Little League in San Jose Dealing With Growing Homeless Problem - NBC Bay Area
South Bay

South Bay

The latest news from around the South Bay

Little League in San Jose Dealing With Growing Homeless Problem

    processing...

    NEWSLETTERS

    Little League in SJ Dealing With Growing Homeless Problem

    A South Bay Little League is dealing with a growing homeless problem that includes feces and drug use on the field while kids play baseball. Ian Cull reports.

    (Published Thursday, Sept. 6, 2018)

    A South Bay Little League is dealing with a growing homeless problem that includes feces and drug use on the field while kids play baseball.

    Parents say the homeless have set up in the field's dugouts, and the kids from San Jose's Spartan Little League are scared to play.

    "Every year it seems to get worse and worse with the homeless," said Elias Beltran, the league's vice president.

    Board members say the homeless are on the Tully Road ballfields every day. There's trash, feces, and they said one man pulled his pants down to go to the bathroom during a game.

    Another has set up a tent next to a dugout.

    "There's some stuff that they've done before that's not appropriate with kids," Beltran said.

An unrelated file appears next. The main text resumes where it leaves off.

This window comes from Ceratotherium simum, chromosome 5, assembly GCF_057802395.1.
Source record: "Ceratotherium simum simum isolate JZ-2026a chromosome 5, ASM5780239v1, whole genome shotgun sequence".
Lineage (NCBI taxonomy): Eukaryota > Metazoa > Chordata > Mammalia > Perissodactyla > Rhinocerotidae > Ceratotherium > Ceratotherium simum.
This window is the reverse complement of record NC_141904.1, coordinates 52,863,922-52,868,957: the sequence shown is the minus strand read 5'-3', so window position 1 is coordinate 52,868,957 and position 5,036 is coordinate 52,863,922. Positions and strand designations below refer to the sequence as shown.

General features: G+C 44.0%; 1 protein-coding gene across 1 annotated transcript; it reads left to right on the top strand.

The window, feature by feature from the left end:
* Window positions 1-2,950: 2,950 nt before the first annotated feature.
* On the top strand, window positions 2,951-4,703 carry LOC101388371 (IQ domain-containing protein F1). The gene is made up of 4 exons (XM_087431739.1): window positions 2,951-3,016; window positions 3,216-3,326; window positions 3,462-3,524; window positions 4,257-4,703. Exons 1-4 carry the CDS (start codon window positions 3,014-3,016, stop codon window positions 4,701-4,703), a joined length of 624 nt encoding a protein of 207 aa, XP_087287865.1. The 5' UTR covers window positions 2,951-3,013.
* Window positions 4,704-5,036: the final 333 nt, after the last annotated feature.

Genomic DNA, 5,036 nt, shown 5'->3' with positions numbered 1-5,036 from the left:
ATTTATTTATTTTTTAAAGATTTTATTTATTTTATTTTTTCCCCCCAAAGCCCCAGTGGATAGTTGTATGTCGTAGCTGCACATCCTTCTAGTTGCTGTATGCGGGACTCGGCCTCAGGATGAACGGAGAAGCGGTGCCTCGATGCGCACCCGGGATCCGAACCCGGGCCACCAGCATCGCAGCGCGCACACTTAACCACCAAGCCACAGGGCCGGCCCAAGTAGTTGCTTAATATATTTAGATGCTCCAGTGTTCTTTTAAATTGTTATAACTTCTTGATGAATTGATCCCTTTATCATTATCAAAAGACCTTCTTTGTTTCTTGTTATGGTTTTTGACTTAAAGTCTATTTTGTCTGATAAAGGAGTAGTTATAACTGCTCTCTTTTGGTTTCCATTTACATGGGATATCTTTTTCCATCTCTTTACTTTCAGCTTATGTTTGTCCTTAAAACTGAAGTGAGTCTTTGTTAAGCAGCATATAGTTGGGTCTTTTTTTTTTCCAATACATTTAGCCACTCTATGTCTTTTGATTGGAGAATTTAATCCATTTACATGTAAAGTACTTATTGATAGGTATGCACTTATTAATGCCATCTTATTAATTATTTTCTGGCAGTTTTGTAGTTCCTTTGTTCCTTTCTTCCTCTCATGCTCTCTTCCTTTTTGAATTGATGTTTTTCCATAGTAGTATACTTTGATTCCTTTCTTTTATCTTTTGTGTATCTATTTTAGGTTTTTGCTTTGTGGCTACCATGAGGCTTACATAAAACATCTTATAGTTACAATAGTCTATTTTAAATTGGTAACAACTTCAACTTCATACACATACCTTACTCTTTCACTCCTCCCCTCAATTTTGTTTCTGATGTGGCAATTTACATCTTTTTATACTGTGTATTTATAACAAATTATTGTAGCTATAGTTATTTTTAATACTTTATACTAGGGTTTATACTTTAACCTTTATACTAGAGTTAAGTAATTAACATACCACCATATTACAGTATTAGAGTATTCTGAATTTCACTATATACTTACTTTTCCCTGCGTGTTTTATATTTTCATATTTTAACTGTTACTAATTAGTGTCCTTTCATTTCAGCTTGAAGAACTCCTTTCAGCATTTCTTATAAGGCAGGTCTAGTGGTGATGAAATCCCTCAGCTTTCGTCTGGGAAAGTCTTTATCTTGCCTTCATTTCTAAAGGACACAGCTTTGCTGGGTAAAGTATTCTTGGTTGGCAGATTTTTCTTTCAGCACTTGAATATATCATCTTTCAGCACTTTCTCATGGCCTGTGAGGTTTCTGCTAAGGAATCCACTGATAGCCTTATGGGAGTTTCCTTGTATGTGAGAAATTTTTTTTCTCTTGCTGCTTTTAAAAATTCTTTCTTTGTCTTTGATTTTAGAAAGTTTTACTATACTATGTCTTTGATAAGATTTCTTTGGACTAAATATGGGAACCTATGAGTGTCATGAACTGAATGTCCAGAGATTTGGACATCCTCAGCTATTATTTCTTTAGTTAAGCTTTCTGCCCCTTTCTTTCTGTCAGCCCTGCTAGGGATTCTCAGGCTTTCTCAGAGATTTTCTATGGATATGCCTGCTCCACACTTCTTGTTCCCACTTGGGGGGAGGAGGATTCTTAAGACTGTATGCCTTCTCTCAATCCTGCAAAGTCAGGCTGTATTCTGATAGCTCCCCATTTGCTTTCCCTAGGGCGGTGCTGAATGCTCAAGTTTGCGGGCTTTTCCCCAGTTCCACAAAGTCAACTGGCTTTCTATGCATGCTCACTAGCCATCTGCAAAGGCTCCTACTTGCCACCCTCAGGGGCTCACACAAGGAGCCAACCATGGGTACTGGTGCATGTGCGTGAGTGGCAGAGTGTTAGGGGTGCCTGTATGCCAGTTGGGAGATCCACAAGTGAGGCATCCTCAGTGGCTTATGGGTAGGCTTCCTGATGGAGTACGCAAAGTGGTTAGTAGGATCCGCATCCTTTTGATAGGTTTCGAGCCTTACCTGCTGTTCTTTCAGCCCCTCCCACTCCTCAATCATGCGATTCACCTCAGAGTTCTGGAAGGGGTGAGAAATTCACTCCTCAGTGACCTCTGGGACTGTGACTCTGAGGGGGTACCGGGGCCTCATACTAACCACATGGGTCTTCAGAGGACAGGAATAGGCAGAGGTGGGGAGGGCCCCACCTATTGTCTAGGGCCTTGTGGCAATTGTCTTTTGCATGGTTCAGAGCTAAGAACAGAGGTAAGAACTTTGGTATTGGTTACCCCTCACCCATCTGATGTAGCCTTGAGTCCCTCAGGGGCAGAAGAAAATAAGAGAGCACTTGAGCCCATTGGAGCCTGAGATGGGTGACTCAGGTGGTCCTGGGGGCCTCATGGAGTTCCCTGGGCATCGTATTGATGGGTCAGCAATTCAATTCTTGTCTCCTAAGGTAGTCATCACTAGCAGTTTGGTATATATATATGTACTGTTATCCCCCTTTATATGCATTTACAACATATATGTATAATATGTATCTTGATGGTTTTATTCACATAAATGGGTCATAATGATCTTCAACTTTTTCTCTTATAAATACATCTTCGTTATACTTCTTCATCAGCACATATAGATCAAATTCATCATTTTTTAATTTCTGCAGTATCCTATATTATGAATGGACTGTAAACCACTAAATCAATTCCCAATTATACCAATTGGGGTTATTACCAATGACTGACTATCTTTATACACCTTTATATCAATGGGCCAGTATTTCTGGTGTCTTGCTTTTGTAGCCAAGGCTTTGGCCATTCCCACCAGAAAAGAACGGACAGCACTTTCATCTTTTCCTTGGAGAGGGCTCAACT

League president Delores Smith said they're constantly cleaning up and have reported a dozen incidents to police.

    "Just walking around some of the fields, you can see some Of the drug use. Pipes," Smith said. "I came today to go into the snack shack, and someone was trying to pry it open."

    The issue has caused some players to leave the league for other clubs. Player participation is down 50 percent over the past two years, Smith said.

    "We've been here I think since '61, moved down from the fairgrounds to here," she said. "And I don't want to see that go away."

    The city cleared out the brush between the fields, but people are still living there. San Jose staff said homeless encampments can be reported on the city's website.

    Little League signups are in two months, and the Spartan community hopes the city will step up to protect its children.

    "I know they're homeless. I know some don't have nowhere to go," Beltran said. "But maybe they can help us put them somewhere else."

    City Councilman Tam Nguyen's office said it is working on a solution to the issue and looking forward to meeting with the league on Friday.

    Get the latest from NBC Bay Area anywhere, anytime
    • Download the App

      Available for IOS and Android